But more to the point of this essay, the ever-higher taxes on cigarettes are counterproductive in certain crucially important ways. Like Adam Smith suggested, people are going to find ways to do what they want to do even if their friendly congressman would prefer that they didn’t. Cigarette taxes are producing some of the same effects that alcohol prohibition brought us in the 1920s and early ‘30s, and that drug prohibition is bringing us today.
In his 1963 book, "How Dry We Were: Prohibition Revisited," Henry Lee explained what happened between 1919 and 1933 when alcohol was banned: The law drove the production and consumption of booze underground, and people who wanted to either make or drink the stuff were driven to crime (and amazing creativity) to satisfy their desires. Profits in the trade soared, thanks to the ban itself. Smuggling became an art form. Likewise, today’s endless and costly drug war has produced side effects that even a diehard drug warrior can’t deny: an entire subculture that guarantees both violence and drugs to whoever wants them.
And so it is with cigarettes. It will be ever more so if taxes reach prohibitive levels. At least one legal loophole for avoiding the taxes is helping to keep the cigarette trade relatively peaceful for the moment: Native-American reservations can sell cigarettes tax-free and sales at their stores and Web sites are soaring.
Meantime, low-tax, tobacco-growing states like Kentucky and North Carolina are magnets for smugglers who buy smokes there and truck them to high-tax, high-price states like Michigan. Authorities concede that smuggling is on the rise. An untold and growing volume of tax dollars is being spent to fight it.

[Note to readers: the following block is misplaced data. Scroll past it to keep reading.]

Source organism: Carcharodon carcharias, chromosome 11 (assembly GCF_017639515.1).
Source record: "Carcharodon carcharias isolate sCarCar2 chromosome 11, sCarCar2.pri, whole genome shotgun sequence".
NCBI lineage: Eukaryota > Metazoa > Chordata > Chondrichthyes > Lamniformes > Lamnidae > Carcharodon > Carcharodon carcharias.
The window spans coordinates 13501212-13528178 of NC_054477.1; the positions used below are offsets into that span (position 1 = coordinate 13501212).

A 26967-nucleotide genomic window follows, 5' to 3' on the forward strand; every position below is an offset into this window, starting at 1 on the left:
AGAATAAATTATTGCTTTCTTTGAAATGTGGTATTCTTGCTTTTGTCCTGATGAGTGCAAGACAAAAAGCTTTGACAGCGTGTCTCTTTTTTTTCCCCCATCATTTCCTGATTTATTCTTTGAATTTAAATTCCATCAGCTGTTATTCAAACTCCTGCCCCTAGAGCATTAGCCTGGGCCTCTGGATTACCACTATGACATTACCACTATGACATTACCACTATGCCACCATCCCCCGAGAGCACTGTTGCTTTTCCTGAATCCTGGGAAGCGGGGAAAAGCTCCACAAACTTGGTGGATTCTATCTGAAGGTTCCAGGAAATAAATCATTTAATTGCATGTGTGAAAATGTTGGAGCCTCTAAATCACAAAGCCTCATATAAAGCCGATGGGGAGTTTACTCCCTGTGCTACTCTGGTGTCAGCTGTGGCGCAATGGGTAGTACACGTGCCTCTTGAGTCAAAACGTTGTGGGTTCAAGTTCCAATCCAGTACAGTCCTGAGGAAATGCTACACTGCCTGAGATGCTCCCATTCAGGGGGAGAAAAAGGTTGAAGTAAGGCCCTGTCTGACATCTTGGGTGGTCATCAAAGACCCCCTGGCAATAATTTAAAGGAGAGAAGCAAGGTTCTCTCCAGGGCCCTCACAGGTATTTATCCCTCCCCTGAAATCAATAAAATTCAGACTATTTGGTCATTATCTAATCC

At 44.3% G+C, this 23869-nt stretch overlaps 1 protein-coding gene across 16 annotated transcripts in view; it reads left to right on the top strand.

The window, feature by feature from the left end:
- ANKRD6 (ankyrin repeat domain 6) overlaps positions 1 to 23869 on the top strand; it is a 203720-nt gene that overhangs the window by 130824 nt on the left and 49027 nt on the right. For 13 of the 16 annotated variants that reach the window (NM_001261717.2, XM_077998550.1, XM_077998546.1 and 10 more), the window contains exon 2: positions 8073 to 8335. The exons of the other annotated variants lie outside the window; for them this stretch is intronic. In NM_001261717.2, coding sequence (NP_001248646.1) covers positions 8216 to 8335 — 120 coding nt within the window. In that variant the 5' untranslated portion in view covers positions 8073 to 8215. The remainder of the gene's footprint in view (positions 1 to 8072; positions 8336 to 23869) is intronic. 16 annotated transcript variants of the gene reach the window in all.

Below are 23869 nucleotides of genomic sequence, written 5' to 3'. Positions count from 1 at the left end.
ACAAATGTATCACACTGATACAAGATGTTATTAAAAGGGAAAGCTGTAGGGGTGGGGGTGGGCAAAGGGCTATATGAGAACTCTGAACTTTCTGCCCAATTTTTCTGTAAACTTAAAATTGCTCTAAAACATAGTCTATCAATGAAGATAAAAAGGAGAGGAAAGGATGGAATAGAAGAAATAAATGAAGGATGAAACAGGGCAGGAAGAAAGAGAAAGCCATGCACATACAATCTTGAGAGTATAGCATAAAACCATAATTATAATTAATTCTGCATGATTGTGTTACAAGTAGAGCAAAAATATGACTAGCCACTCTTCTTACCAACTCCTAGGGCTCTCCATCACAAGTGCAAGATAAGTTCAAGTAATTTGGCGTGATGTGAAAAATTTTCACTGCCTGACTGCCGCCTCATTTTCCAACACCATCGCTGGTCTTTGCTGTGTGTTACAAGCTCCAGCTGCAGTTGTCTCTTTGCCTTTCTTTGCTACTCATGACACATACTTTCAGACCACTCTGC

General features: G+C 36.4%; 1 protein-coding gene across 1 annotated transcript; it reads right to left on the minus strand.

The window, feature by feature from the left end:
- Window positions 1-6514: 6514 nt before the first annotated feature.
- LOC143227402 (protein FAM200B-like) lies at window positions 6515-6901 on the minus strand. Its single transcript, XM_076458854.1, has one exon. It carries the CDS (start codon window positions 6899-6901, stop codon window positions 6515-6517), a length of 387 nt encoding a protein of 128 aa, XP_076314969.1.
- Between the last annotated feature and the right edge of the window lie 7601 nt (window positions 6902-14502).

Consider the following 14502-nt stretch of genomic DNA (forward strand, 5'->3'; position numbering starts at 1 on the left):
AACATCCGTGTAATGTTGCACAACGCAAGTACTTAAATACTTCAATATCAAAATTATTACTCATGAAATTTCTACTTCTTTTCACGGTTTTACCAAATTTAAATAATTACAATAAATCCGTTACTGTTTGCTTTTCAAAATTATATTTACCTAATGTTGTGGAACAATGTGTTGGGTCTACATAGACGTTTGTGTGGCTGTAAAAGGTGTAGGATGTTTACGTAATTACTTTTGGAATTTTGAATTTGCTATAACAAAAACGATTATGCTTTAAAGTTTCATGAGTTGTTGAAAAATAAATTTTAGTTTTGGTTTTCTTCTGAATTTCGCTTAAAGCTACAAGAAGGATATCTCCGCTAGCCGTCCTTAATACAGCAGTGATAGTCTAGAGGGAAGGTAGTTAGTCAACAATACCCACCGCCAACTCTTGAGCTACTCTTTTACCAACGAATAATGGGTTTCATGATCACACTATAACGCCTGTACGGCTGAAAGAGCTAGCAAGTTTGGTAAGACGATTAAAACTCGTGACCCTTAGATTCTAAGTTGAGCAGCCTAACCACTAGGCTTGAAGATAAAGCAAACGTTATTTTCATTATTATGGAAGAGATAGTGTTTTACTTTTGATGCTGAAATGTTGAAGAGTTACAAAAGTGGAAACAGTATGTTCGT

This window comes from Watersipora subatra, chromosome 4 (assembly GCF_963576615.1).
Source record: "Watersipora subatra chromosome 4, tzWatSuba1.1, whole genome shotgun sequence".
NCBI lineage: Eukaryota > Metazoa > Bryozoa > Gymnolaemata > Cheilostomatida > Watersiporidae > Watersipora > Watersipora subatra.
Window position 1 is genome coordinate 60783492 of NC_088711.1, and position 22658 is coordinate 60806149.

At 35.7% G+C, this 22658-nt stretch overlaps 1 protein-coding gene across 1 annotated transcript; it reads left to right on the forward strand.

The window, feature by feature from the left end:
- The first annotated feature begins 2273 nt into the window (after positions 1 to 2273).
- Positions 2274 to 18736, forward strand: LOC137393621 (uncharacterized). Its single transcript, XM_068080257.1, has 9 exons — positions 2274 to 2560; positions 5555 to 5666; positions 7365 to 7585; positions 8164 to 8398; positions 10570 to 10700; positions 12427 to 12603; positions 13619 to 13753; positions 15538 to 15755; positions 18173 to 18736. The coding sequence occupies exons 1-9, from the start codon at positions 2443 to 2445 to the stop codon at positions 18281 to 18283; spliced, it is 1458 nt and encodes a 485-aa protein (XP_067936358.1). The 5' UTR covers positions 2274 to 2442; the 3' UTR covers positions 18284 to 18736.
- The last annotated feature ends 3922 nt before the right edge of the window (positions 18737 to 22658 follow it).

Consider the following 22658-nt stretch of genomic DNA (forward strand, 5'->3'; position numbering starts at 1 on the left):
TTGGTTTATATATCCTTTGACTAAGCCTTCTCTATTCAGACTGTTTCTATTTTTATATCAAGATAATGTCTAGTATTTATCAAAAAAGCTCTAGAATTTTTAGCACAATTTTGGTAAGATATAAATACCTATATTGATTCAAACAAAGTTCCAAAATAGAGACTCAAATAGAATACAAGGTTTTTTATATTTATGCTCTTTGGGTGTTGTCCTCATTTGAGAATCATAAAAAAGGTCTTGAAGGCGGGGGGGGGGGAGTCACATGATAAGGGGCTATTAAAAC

In a recent commentary for the Mackinac Center for Public Policy, researcher James Damask revealed an especially seamy and disturbing side of cigarette tax evasion. On July 21, 2000, 13 months before the World Trade Center attack, FBI agents raided a house in Charlotte, North Carolina, used as a smuggling base. Inside they found cash, weapons (including shotguns, rifles and an AK-47), documents written in Arabic—and cigarettes. Lots of cigarettes. Why? Because, Damask says, “the operation exploited the tax differential between North Carolina, which has low cigarette taxes at 5 cents a pack, and Michigan, with high taxes at 75 cents a pack” (now $1.25 as of August 1, 2002).
Apparently, the smugglers would drive the 680 miles from Charlotte to Detroit in a rented van with 800 to 1,500 cartons of cigarettes purchased with cash in North Carolina. The cigarettes would then be sold to convenience stores in Detroit, which sold them to customers. Authorities say that each trip—which required absolutely no special skills for the 13-hour drive—would net $3,000 to $10,000. The profits would then be shuttled back to Charlotte. The homeowner and recipient of the profits was a man believed to have ties to foreign terrorist organizations.
The lesson? Like Prohibition, high taxes lead to big profit opportunities for people who break the law, which leads to smuggling, which in turn invites some pretty nasty people into the business. Politicians who say they’re helping our health by taxing cigarettes so heavily are not counting all the costs of their effort with as much care as they count their tax revenue. And Adam Smith was right as rain.